As part of its first annual Sustainability Report, Inland Rail has set out a plan to incorporate environmental, sustainability and cultural targets into the project’s delivery.
Inland Rail is a major project that aims to enhance supply chains and complete the backbone of the national freight network by providing for a transit time of 24 hours or less for freight trains between Melbourne and Brisbane via regional Victoria, New South Wales and Queensland.
It is Australia’s largest freight rail infrastructure project and is being built in some of the country’s most complex environments.
Inland Rail Director Engagement and Environment, Rebecca Pickering, said setting a sustainable culture at Inland Rail creates the unique opportunity to exceed new world-class benchmarks and standards in environmental and socio-economic performance.
“We are committed to industry leadership in sustainable design, construction and operation, and we will report sustainability performance of the Inland Rail Program across the delivery cycle,” Ms Pickering said.
Inland Rail is aiming to establish a new sustainability benchmark for environmental and socio-economic performance for the rail industry more widely.
Its plan to target social sustainability involves gaining community acceptance and supporting community aspirations for the long term.
“One example is Inland Rail establishing a Skills Academy program which is expected to make a positive and long-lasting contribution to skill development and employment prospects,” Ms Pickering said.
Employment and Indigenous engagement targets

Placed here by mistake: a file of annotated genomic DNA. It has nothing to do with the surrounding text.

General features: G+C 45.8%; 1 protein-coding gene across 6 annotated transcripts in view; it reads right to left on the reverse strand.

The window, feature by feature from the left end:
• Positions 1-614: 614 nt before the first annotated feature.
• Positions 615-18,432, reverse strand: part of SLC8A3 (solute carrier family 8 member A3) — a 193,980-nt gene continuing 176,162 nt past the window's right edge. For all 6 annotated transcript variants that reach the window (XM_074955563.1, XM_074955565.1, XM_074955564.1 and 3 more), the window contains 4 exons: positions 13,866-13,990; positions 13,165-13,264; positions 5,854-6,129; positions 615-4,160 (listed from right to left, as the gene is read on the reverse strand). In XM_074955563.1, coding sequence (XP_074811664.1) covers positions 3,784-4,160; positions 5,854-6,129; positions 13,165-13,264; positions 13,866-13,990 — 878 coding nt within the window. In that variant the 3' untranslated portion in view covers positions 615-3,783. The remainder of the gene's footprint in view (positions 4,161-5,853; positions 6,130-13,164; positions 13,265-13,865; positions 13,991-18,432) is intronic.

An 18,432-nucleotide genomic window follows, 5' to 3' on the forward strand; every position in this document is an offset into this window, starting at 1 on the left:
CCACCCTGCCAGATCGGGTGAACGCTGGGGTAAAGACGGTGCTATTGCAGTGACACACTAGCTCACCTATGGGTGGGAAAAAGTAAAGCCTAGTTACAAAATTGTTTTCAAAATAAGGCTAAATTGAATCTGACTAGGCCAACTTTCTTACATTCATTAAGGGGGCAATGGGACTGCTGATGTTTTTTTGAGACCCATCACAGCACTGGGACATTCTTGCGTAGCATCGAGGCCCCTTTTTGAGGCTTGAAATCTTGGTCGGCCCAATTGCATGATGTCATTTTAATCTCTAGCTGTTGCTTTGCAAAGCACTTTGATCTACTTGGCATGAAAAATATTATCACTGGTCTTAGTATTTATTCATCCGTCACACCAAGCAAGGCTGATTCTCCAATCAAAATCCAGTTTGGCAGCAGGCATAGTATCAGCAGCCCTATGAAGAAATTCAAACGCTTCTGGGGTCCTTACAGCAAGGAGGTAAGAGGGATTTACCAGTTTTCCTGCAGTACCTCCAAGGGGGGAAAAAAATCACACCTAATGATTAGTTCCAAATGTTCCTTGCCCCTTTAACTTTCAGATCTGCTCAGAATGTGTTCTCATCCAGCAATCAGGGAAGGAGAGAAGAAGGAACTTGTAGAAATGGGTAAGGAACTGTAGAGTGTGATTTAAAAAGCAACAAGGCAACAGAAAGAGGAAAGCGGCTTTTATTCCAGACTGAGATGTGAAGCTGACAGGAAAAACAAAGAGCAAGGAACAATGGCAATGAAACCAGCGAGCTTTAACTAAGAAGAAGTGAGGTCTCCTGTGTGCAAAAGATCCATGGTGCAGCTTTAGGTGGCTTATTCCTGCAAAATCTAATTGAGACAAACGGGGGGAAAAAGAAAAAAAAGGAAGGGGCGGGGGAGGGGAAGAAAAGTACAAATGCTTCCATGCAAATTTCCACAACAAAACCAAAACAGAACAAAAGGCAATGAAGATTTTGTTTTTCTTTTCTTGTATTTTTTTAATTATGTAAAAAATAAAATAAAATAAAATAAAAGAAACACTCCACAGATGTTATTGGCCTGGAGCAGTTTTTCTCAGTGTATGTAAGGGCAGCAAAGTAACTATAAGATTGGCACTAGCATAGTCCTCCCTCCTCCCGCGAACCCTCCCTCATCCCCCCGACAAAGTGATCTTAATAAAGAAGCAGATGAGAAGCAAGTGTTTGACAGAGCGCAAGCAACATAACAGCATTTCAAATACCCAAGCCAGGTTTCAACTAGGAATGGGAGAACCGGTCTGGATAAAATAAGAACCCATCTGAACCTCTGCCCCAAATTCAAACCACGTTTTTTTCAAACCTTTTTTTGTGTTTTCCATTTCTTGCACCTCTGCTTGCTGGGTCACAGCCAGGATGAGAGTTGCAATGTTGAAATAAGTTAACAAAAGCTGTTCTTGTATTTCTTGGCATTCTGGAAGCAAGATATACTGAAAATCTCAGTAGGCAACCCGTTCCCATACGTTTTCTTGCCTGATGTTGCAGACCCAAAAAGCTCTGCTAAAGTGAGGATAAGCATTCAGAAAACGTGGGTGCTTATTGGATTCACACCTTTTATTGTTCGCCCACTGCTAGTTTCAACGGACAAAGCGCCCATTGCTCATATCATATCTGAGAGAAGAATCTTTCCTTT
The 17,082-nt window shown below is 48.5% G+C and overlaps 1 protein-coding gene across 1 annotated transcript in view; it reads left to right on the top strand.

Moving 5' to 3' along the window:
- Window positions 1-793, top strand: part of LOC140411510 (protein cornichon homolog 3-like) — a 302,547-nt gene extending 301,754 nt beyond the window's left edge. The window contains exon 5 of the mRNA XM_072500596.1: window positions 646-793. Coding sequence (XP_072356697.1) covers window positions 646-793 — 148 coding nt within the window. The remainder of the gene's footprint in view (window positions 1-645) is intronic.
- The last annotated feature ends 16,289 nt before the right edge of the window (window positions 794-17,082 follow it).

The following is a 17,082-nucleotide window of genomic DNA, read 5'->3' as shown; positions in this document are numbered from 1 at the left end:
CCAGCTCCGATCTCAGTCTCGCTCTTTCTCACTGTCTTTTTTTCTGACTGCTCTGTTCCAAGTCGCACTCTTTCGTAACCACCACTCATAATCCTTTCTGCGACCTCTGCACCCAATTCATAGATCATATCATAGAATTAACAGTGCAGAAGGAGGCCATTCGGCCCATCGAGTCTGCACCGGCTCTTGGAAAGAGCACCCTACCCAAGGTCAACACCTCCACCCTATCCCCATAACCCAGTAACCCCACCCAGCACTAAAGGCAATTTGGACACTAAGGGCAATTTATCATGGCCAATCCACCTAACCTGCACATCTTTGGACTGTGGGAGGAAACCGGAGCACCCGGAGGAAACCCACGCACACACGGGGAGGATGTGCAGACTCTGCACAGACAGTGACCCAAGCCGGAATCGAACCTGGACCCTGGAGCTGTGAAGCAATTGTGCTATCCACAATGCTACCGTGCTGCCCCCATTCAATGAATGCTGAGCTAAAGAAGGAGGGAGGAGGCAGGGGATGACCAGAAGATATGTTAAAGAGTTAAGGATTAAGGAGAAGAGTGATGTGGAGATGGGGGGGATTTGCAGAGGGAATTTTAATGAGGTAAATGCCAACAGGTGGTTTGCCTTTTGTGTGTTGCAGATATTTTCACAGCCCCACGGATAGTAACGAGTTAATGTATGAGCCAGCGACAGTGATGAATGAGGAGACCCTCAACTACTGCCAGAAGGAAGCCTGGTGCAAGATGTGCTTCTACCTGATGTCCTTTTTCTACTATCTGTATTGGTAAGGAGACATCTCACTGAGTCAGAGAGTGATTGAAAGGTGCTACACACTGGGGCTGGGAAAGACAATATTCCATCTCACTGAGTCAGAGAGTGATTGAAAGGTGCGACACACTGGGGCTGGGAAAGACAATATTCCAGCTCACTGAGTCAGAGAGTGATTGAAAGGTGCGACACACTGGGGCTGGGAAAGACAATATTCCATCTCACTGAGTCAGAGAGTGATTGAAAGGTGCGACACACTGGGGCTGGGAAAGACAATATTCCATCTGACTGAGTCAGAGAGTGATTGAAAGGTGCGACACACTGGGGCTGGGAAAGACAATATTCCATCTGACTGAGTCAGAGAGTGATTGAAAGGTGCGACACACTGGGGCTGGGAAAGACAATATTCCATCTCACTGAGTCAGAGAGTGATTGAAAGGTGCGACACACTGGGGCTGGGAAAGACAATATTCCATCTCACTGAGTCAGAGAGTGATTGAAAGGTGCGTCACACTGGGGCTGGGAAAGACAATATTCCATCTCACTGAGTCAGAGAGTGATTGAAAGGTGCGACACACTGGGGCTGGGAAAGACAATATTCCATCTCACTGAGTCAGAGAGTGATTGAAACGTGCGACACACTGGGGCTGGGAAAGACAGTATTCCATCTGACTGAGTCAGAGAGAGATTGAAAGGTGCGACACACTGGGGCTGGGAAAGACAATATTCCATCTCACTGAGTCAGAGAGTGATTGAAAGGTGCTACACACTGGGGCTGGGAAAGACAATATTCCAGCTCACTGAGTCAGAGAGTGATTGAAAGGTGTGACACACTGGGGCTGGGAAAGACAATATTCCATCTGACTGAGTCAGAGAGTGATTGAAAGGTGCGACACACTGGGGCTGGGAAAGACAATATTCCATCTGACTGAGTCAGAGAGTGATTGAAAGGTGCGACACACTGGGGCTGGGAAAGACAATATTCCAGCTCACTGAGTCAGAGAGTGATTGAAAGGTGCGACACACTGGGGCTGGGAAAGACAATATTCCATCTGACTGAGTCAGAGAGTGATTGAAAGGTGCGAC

As part of Inland Rail’s commitment to community health and wellbeing, targets are in place to employ local workers and reduce the need for non-resident workers, creating opportunities for the development of skilled local and Indigenous workers.
It also aims to support Indigenous businesses to ensure they are prepared for and provided with opportunities to participate in Inland Rail.
As part of this commitment, Inland Rail has engaged two dedicated Indigenous Participation Advisors located in regional towns near the alignment, focused on liaising with Indigenous communities and assisting them to be ready for Inland Rail by building skills and business capacity.
Inland Rail has also set targets to protect biodiversity, and enhance local environment and heritage.
“Inland Rail Cultural Heritage surveys have discovered numerous artefacts, scarred trees and sites of significance to Aboriginal people. We have established an intricate ‘Care and Control’ process for the ongoing protection of these artefacts,” Ms Pickering said.
“Establishing a sustainability culture empowers team members to make good decisions and highlights the positive impact that these decisions can have on communities, the environment, the wider supply chain and industry.
“Economically, we can be more sustainable through the productive and efficient use of resources to deliver whole-of-life cost savings and sustainability benefits for the long term.”
Ms Pickering said Inland Rail is being built for climate change resilience, reducing new material use and maximising the use of existing materials. It is committed to using non-potable and low quality water wherever possible during construction and minimising water use through planning and innovation.
Major suppliers also need to demonstrate evidence of their environmental and sustainability policies, use sustainability metrics during tender evaluation and maximise the program-wide reuse of existing materials across the project.
“Inland Rail also aims to support regional manufacturers and suppliers where possible, leaving a sustainable legacy in the communities we live and work in,” Ms Pickering said.
For more information, view the Inland Rail Sustainability Report.